Tropical forests are among the most complex ecosystems on Earth, playing crucial roles in biodiversity conservation and in ecology dynamics at global scale [1]. According to Viana and Tabanez [2], the Atlantic Rain Forest is one of the most endangered tropical ecosystems in the world, owning merely less than 16% of its original area [3]. This biome has been particularly affected by anthropogenic factors, such as industrial activities and urbanization, which brought changes in land cover and land use. As a result, forest remnants are sparsely found and present different degradation levels and successional forest stages.
Despite these threats, the Atlantic Forest and its associated ecosystems (sandbanks and mangroves) are still rich with respect to biodiversity, accounting for a meaningful share of the national biodiversity, with high rates of endemism [4]. As reported by these authors, this complex biome contains greater species diversity than that observed in the Amazon Forest. This species richness, the extremely high rates of endemism and the small percentage of this forest remnants led Myers et al. [5] to classify the Atlantic Forest among the main global biodiversity hot spots.
In a general way, with the help of field measurements, vegetation can be grouped into three stages of forest succession: early stage (SS1), intermediate stage (SS2) and advanced stage (SS3) [6,7,8,9]. Each of them owns particular characteristics with regard to species composition and vegetation structure [7]. In the case of the Atlantic Forest, the successional stages are dealt with and regulated in different ways by the Brazilian environmental protection legislation, for instance in the case of the Atlantic Forest Law (Law Nr. 11.428/2006) [10]. In this way, mapping these stages represents a fundamental task to support studies with manifold applications, besides management, surveillance and environmental conservation initiatives [3], hence allowing quantitatively and qualitatively assessing the forest remnants as well as their spatial distribution.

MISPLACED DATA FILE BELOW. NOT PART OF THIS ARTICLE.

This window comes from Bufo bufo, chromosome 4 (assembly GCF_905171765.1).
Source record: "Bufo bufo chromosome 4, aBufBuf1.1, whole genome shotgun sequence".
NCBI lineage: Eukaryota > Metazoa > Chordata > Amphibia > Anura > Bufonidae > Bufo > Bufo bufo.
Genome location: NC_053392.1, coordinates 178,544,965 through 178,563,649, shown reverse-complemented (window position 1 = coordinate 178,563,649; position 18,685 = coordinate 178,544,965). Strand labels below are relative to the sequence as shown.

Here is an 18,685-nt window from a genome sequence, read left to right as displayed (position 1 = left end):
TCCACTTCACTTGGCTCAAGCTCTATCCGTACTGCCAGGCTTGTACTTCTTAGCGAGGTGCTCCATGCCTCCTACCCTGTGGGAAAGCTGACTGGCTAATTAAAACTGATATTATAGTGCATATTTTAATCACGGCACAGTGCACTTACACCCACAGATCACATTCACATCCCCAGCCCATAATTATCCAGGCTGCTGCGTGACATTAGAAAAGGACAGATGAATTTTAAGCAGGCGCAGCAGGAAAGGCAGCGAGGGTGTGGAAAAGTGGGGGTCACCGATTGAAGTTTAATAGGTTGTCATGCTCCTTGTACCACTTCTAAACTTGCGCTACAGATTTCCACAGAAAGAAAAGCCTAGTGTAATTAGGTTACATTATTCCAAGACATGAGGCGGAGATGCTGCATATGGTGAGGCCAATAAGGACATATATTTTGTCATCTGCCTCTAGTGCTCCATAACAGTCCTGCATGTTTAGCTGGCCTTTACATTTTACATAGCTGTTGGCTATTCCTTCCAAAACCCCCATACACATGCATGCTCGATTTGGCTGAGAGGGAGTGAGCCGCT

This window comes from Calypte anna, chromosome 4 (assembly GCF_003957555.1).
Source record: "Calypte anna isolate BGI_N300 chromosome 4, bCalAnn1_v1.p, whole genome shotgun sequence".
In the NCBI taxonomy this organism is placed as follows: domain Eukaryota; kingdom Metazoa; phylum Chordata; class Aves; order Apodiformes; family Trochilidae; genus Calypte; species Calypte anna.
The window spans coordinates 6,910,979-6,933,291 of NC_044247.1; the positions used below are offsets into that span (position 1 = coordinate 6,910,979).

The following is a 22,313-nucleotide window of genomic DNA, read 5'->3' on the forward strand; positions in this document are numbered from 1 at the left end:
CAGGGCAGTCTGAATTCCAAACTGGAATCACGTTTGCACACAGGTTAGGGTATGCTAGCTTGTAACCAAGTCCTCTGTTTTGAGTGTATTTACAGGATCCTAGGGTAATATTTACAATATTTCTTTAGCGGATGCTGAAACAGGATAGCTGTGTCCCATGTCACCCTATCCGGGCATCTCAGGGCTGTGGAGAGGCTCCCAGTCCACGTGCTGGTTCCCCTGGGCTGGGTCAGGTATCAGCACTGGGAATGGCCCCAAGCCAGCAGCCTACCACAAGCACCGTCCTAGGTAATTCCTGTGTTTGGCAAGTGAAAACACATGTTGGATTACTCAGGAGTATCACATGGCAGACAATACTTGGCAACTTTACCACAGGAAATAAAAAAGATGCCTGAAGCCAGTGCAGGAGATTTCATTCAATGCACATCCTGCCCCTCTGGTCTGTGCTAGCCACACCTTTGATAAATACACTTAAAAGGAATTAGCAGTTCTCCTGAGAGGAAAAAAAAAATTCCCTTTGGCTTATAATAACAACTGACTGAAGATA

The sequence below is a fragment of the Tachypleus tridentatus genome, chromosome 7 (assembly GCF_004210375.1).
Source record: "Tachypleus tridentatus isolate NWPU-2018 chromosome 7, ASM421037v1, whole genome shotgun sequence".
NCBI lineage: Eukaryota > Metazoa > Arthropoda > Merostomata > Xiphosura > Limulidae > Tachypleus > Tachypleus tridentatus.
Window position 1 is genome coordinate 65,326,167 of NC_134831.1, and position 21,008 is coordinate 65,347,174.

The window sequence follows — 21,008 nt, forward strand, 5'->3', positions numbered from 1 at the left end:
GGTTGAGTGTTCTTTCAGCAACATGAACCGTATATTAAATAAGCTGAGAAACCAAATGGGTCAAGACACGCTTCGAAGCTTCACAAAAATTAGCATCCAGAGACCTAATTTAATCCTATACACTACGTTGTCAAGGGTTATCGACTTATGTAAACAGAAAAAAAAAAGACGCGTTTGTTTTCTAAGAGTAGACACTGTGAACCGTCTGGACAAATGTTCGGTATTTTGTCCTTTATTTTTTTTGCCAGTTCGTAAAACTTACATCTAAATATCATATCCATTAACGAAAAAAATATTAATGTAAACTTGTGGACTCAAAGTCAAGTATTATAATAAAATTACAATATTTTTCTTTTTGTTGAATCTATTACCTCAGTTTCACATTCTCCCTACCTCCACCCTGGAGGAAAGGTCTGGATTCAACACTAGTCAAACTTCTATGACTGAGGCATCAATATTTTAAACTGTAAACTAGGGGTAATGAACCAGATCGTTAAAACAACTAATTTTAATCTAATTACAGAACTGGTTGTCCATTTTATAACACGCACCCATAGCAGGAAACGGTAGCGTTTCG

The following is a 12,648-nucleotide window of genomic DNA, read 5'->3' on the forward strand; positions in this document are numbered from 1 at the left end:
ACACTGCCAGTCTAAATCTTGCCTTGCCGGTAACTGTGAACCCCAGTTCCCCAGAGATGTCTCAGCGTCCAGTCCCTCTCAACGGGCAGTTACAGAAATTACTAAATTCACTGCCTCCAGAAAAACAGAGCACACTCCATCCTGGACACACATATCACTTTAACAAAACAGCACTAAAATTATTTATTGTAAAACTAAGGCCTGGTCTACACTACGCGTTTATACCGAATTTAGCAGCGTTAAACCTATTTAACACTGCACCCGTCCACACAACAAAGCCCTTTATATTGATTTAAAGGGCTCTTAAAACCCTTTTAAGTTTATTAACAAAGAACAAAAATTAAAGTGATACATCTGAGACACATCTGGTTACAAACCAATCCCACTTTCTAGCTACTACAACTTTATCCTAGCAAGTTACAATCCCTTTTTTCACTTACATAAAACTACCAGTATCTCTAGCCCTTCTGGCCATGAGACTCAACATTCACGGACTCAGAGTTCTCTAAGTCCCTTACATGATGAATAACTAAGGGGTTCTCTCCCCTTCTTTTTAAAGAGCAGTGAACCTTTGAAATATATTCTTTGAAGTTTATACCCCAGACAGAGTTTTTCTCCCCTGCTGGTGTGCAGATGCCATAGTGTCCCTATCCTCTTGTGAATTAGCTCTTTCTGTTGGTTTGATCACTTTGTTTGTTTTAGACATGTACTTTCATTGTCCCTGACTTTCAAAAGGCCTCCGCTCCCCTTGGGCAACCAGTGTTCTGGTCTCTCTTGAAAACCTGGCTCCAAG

In the latest decades, mankind has witnessed a remarkable advancement of space technologies targeted to monitoring forest resources. The recent refinement of both spatial and spectral settings of orbital sensors and the increasing improvement in the classification algorithms have strengthened the usability of remote sensing data as a source for land cover and land use mapping [11]. Orbital remote sensing tends to be considerably more advantageous when compared to conventional in situ mapping, not only because these data are systematically acquired, allowing their application at large scales, but also because they involve a less capital- and labor-intensive acquisition [12].